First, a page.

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Former Archives Building National Historic Site of Canada

330 Sussex Drive, Ottawa, Ontario, K1A, Canada

Formally Recognized: 1990/02/23

Historical view of the Former Archives Building, showing the façade prior to the perpendicular three-storey addition, circa 1923.; National Archives of Canada / Archives nationales du Canada, PA-34242.
General view
Exterior view of the Former Archives Building, showing the consistent use of fireproof materials such as fire-retardant brick, terra cotta, steel, iron, concrete and plaster.; National Archives of Canada / Archives nationales du Canada, C-15204.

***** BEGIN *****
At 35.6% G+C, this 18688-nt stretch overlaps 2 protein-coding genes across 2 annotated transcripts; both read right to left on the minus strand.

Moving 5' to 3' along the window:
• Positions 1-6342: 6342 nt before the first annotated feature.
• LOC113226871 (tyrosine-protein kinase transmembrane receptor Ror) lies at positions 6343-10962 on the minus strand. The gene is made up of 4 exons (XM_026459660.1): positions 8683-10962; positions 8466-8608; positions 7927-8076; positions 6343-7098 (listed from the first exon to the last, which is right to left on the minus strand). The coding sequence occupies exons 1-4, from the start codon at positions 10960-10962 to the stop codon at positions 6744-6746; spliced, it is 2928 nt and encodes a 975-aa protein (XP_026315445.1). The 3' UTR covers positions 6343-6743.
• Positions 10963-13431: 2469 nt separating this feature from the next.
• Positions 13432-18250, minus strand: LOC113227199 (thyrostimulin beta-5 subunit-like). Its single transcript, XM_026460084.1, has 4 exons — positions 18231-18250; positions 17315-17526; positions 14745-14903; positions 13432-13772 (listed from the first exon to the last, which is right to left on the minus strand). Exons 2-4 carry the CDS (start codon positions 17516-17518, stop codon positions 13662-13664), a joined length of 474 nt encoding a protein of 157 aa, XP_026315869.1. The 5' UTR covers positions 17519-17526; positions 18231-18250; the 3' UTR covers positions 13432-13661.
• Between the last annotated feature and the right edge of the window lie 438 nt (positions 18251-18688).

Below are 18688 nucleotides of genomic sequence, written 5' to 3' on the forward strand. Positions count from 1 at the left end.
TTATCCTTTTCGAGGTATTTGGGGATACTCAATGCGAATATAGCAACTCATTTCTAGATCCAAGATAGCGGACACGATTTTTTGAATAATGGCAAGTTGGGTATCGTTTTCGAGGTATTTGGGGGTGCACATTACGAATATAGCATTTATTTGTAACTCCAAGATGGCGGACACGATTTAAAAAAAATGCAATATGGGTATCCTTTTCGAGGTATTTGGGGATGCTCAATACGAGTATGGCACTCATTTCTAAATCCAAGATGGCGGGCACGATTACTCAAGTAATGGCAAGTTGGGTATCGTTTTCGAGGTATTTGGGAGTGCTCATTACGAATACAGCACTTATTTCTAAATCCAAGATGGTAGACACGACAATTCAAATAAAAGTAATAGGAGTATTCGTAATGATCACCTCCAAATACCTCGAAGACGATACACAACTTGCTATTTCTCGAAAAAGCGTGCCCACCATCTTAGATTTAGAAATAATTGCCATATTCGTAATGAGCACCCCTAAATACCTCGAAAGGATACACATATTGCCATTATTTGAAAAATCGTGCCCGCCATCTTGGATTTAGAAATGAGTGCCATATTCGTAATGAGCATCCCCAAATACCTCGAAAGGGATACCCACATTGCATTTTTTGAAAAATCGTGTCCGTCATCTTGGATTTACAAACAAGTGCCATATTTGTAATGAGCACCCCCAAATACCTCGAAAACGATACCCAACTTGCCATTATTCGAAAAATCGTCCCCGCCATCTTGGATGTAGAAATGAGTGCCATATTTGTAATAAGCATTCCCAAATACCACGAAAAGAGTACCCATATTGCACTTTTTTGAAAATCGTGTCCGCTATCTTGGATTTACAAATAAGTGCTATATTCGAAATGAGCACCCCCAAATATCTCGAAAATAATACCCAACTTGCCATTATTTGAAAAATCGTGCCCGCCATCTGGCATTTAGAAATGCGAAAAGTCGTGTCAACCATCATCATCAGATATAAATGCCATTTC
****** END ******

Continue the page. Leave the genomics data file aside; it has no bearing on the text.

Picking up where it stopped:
Façade
Historical view of the Grey Room of the Former Archives Building, circa 1930.; National Archives of Canada / Archives nationales du Canada, C-20735.
Interior view

Other Name(s)

Former Archives Building National Historic Site of Canada
Former Archives Building
Ancien édifice des archives fédérales
Former Canadian War Museum
Ancien Musée canadien de la Guerre
Former Dominion Archives Building
Ancien édifice des archives du Dominion

Links and documents

Construction Date(s)

1904/01/01 to 1906/01/01

Listed on the Canadian Register: 2009/07/24

Statement of Significance

Description of Historic Place